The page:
How much are you willing to sacrifice for racing? I don't know. I don't feel like I have to give up anything that I want to do to race. I guess that could change, but I don't really know the answer to that.
Have you ever felt like quitting? Not yet.
Do you feel pressure to perform? No. My parents don't push me to do anything. I do this because I want to do it and if I want to get out of the car I can do it whenever I want.
What's your ultimate goal? Pretty much to make it to the [NASCAR Winston] Cup series as a driver. It would be just amazing. I like being involved with racing, but mostly I really want to be a driver.
If you don't reach that goal, how will you feel? It really wouldn't be bad. I know that it's hard to make it to Cup and become a great driver, so I don't really worry about it. If I can be in racing somehow I would be happy. It doesn't have to be as a driver. I would like to be a crew chief, too, if I couldn't be a driver.
Finish this sentence: In 10 years, I want to look back and say I accomplished ... Everything there is to do in racing.
Money spent by parents: About $30,000 a year.
Family's schedule: During the 10-week Summer Shootout Series at Atlanta Motor Speedway and Lowe's Motor Speedway in Concord, N.C., Tom Logano's life revolves around Joey's racing. ``We leave [Alpharetta, Ga.] Monday at noon and get up to Charlotte [N.C.] around 4 or 5 o'clock. We practice from 6-9 and go to bed. Then we're at the track Tuesday at about 5 o'clock and race anywhere from 8 to 10 o'clock and then we'll get home at 2 or 3 in the morning. Wednesday we'll spend another four hours getting the car ready for Thursday at Atlanta. We'll leave at 2 [p.m.] Thursday and go race at Atlanta and usually get home by 11 p.m. Friday we'll spend another four hours getting the Legends car ready for Saturday. Drive 3 1/2 hours down to Albany, Ga., Saturday, race, and get home Sunday morning at 3 or 4 in the morning. I don't know how many hours it adds up to, but it's a tough 10 weeks. Other than that period, we're racing pretty much every weekend through the year.''
Last year at The Courant we did a series revisiting the athletes we featured in the Starting Young series. This was the story about Logano that ran in the Courant on June 18, 2006.
STILL ON THE FAST TRACK
ANY TEAM WOULD WANT LOGANO, BUT JOE GIBBS RACING HAS HIM
Cover Intro: Joey Logano was 11 when The Courant featured the auto racer in a 2001 series called ``Starting Young.'' Asked then about his ultimate goal, he said, ``Pretty much to make it to the [NASCAR Winston] Cup series as a driver. It would be just amazing. I like being involved with racing, but mostly I really want to be a driver.'' He is on target for that goal.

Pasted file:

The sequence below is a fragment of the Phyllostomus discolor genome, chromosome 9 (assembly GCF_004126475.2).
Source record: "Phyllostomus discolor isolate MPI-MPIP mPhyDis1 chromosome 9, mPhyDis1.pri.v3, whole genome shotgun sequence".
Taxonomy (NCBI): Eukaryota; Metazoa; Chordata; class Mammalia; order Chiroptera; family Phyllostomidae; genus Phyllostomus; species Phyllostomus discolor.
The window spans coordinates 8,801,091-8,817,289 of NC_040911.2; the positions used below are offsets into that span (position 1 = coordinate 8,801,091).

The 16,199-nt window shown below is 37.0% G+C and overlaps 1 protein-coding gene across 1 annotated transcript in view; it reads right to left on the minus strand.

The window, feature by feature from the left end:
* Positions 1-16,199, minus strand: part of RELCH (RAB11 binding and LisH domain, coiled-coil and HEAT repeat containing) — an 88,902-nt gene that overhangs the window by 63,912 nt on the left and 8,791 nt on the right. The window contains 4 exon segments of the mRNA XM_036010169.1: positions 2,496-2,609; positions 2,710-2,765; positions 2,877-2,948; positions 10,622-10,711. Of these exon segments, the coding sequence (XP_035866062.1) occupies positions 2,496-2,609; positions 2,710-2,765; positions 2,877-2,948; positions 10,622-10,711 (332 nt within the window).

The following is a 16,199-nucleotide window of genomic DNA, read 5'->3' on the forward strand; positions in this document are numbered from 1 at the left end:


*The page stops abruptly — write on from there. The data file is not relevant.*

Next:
By Shawn Courchesne – Courant Staff Writer
His abilities behind the wheel of a race car drove three of the most famous NASCAR Nextel Cup teams into a bidding war for his services.
All before he could legally drive a car on the street.
At 16, Joey Logano is being touted by many in stock car racing as the next great young talent.
``He went to go get his driver's license and he was a nervous wreck,'' said his father, Tom. ``He doesn't get who he is. He goes and races against 45-year-old men that are champions of stock car racing and he's not nervous in the least, but he goes to get his driver's license and the kid is a wreck. I don't think he understands what he's doing. He just rolls with it.''
Logano, who turned 16 on May 24, signed a developmental contract last summer with Joe Gibbs Racing, which beat out Roush Racing and Chip Ganassi Racing to sign him.
His status as a racing prodigy can be difficult to comprehend.
``I'm pretty amazed by it all,'' said Logano, a Middletown native. ``Every year I say, `I didn't think I'd be here now.' Every single year I say that and it's weird because things happen and I take these jumps to bigger things. But now, signed with Joe Gibbs Racing, last year I would have never dreamed I would be signed to drive for a team like that.''
Logano's first experience behind the wheel came at age 4 in a go-kart, tooling around the parking lot of his father's hazardous waste disposal business in Portland. By the time he was 6, Logano was competing in a Quarter Midget at the Silver City track in Meriden and the Little T at Thompson International Speedway. At 7, he was racing against kids twice his age and winning on a regular basis.
By the time he was 9, Logano had won three consecutive Quarter Midget national titles.